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i love chimamanda – by verta ayanna

i have a serious crush on this chimamanda ngozi adichie. she is feminine and feminist.  she is strong and vulnerable. she is humble and brazen. she is beautiful and Nigerian and brilliantly talented. she is regal; from the top of her beautifully styled head to the tips of her stylishly outfitted toes.  she uses words in the ways i hope to. chimamanda and her heroine in Americanah, ifemelu, came to me when i needed them most. when i needed to see myself in this world and be more fearless sharing myself with this world. when i needed to be reminded that the human experience is not reserved for a select few in literature. there is space and a need for all of us.

Chimamanda Adichie

chimamanda and ifemelu came to remind me of all the characters and books and people that are a part of me; that define me. when obinze’s mother treats ifemelu as her own, telling her “I was once young. I know what it is like to love while young … you can love without making love.  It is a beautiful way of showing your feelings but it brings responsibility, great responsibility, and there is no rush…wait until you own yourself a little more;” it is just as i imagine my own mother would have told me, had she the words and wisdom to do so. this moment and so many more in Americanah touched me deeply. they take their rightful place next to my own memories of my grannie teaching me, and me alone, to eat avocados from their skin with a dash of salt. teaching me to savor what is given, as it is given. these moments, these remembrances, are tucked away for safe keeping; for times i need to be fortified when the world drains me.  i am grateful to chimamanda and ifemelu because when i needed confirmation that love always wins — when we let it — they came to me.

i feel sad when a book i have loved is coming to an end.  i feel sad when time spent savoring the ones that i love is coming to an end. while i am more skillfully present in life than i once was, there are moments when i find myself dwelling momentarily  in the future. considering that in just a few hours these characters, real and fictional and real, will only be a part of my memory. i will no longer see them unfold themselves before me nor will i be able to hold them near and smell the scent of creation on them. i fall in love with books and people often but not easily. i am cautious and selective about what and who i let into my heart.  i breathe people and books in deeply when they are great and admittedly even when they are not so great. i do this so that i will remember. so that i can recall their truth. great books like great people hold truths. we never know which truths will be revealed. once the revelation begins, i long to hold them with me, in the present, for a while longer. at that very moment, i find that it is with greater speed that they start to take flight forcing me to let go. this act of repeatedly letting go allows me to recall that truths once revealed remain. they stain our souls.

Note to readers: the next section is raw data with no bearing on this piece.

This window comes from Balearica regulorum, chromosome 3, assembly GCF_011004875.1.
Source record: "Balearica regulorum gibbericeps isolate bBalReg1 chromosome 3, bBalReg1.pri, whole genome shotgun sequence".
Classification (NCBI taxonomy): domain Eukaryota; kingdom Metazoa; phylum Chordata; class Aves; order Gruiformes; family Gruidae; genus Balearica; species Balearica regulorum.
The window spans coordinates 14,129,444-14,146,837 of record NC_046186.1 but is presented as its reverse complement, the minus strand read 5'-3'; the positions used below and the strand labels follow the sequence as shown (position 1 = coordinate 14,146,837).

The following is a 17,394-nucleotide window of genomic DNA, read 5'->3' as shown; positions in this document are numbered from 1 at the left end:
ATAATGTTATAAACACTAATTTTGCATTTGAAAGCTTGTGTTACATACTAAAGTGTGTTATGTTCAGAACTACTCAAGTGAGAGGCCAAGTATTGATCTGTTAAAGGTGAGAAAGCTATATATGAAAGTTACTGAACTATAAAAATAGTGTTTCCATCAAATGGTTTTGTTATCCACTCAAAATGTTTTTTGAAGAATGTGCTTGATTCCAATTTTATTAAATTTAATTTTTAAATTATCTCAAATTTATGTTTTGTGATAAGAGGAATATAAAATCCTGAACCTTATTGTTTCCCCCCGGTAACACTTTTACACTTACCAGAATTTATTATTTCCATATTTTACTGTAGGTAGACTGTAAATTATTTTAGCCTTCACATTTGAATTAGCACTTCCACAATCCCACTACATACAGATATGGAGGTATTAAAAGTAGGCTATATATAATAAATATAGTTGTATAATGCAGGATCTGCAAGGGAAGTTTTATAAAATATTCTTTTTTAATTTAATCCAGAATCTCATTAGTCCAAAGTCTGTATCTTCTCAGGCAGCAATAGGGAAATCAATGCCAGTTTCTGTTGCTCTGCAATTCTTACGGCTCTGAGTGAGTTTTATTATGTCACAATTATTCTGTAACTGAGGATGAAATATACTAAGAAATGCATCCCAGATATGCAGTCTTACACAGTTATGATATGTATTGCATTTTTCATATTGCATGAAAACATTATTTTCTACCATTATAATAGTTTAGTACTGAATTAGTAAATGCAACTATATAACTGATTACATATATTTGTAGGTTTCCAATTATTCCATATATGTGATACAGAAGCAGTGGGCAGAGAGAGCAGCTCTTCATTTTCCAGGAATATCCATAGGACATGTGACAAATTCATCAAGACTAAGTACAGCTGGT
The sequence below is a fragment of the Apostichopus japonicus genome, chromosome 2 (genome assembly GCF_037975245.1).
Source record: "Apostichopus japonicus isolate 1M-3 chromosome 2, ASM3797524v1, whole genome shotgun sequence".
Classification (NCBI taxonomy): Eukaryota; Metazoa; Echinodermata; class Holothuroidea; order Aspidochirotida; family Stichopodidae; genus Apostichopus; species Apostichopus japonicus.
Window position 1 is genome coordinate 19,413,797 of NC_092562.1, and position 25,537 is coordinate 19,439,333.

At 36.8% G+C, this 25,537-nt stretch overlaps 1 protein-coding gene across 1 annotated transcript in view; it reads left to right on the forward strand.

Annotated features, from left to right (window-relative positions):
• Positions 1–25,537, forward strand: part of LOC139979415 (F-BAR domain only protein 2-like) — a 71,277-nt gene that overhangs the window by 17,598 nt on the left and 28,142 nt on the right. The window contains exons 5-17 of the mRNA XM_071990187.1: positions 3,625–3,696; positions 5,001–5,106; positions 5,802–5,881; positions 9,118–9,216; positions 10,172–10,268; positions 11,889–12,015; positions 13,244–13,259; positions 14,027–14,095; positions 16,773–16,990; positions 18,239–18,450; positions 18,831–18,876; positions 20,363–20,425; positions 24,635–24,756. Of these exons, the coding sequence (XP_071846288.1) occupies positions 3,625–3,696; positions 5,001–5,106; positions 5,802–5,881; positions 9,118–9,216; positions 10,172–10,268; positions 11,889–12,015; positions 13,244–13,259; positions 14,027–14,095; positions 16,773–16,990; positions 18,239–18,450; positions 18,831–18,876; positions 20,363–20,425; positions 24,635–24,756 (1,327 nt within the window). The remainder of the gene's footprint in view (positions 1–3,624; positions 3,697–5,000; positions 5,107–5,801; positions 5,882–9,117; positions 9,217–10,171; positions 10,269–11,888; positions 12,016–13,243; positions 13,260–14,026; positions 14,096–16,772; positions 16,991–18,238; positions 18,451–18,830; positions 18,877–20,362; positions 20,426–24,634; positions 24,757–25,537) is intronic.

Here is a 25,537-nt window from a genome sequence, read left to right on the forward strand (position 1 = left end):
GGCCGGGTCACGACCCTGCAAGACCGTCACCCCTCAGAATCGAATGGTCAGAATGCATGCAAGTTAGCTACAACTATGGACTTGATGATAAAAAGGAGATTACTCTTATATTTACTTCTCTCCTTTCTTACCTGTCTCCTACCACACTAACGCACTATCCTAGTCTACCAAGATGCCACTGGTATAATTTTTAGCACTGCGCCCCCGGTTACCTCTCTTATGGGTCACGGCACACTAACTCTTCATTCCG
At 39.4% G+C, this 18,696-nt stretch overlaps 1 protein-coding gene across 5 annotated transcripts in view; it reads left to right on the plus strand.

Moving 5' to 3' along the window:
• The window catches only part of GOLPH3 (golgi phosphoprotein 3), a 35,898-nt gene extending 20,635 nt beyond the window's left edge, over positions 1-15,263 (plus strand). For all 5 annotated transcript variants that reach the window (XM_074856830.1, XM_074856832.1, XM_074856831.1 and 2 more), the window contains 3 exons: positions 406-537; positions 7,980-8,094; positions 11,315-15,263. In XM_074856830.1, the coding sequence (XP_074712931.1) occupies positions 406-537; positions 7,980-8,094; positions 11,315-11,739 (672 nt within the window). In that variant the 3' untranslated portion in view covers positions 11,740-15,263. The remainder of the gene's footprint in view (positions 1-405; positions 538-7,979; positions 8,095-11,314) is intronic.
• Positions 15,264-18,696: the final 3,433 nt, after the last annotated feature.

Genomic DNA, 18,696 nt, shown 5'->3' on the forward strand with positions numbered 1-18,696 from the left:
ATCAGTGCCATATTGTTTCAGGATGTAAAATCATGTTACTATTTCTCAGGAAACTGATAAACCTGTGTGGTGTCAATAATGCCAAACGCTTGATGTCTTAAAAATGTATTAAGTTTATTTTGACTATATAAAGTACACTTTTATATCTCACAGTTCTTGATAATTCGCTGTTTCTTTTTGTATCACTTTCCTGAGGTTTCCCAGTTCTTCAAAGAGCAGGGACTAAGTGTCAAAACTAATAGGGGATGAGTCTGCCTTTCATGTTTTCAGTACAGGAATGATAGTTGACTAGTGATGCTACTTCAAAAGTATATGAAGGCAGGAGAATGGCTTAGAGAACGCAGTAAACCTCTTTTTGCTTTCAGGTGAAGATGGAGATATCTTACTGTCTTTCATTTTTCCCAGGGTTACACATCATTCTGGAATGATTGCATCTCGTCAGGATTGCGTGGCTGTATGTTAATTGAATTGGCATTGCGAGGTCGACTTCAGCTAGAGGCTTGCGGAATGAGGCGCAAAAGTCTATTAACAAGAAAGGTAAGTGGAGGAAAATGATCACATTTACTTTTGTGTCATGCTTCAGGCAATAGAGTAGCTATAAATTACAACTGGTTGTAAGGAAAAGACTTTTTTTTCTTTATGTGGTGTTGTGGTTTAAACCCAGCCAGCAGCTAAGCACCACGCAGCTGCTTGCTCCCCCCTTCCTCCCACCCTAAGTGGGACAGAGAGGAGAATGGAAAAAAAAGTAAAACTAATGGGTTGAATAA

a few months ago on facebook, i was asked for my list of ten from a friend.  ten books that have influenced and shaped me.  ten books that caused me sadness when they came to end. ten books that have left their indelible and brilliant stain on my soul. i cheated.  it was too hard to come up with just ten.  here is my list in the order i recall them becoming a part of me:

the orginal facebook list (yes, there are twelve):

the ones i remembered immediately after i posted the facebook list:

the ones i have read after age 40 that i must include:

and the book that prompted this post:

Verta is writing her first book, loving out loud, because she believes that love should never be silent! verta shares how she is inspired by stories, by memories and by life at
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